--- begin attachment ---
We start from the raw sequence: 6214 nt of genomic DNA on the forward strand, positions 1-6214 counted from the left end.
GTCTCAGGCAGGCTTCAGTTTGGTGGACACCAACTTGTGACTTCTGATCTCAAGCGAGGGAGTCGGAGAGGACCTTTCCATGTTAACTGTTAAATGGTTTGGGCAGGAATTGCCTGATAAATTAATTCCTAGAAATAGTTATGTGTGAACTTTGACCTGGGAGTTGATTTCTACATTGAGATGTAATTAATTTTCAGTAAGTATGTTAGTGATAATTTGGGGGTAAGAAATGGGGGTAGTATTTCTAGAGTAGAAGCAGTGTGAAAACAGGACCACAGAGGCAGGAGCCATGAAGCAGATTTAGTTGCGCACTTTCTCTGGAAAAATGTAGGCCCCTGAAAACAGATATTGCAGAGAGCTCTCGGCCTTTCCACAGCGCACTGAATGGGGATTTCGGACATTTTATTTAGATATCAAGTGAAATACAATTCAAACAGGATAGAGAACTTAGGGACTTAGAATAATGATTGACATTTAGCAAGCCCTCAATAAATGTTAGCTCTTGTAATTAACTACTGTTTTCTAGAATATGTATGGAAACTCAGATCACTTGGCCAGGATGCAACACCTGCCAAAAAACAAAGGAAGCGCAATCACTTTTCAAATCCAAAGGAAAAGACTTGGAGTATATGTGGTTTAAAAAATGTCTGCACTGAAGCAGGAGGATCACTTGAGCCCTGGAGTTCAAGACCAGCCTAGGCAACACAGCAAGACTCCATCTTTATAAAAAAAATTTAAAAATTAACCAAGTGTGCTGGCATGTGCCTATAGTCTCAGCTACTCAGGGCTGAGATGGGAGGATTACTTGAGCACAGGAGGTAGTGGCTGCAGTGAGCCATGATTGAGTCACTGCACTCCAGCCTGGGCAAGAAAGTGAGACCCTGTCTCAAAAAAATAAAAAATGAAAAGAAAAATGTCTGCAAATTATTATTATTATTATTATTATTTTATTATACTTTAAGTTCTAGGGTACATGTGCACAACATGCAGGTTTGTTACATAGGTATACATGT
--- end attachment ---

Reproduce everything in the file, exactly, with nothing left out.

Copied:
We start from the raw sequence: 6214 nt of genomic DNA on the forward strand, positions 1-6214 counted from the left end.
GTCTCAGGCAGGCTTCAGTTTGGTGGACACCAACTTGTGACTTCTGATCTCAAGCGAGGGAGTCGGAGAGGACCTTTCCATGTTAACTGTTAAATGGTTTGGGCAGGAATTGCCTGATAAATTAATTCCTAGAAATAGTTATGTGTGAACTTTGACCTGGGAGTTGATTTCTACATTGAGATGTAATTAATTTTCAGTAAGTATGTTAGTGATAATTTGGGGGTAAGAAATGGGGGTAGTATTTCTAGAGTAGAAGCAGTGTGAAAACAGGACCACAGAGGCAGGAGCCATGAAGCAGATTTAGTTGCGCACTTTCTCTGGAAAAATGTAGGCCCCTGAAAACAGATATTGCAGAGAGCTCTCGGCCTTTCCACAGCGCACTGAATGGGGATTTCGGACATTTTATTTAGATATCAAGTGAAATACAATTCAAACAGGATAGAGAACTTAGGGACTTAGAATAATGATTGACATTTAGCAAGCCCTCAATAAATGTTAGCTCTTGTAATTAACTACTGTTTTCTAGAATATGTATGGAAACTCAGATCACTTGGCCAGGATGCAACACCTGCCAAAAAACAAAGGAAGCGCAATCACTTTTCAAATCCAAAGGAAAAGACTTGGAGTATATGTGGTTTAAAAAATGTCTGCACTGAAGCAGGAGGATCACTTGAGCCCTGGAGTTCAAGACCAGCCTAGGCAACACAGCAAGACTCCATCTTTATAAAAAAAATTTAAAAATTAACCAAGTGTGCTGGCATGTGCCTATAGTCTCAGCTACTCAGGGCTGAGATGGGAGGATTACTTGAGCACAGGAGGTAGTGGCTGCAGTGAGCCATGATTGAGTCACTGCACTCCAGCCTGGGCAAGAAAGTGAGACCCTGTCTCAAAAAAATAAAAAATGAAAAGAAAAATGTCTGCAAATTATTATTATTATTATTATTATTTTATTATACTTTAAGTTCTAGGGTACATGTGCACAACATGCAGGTTTGTTACATAGGTATACATGT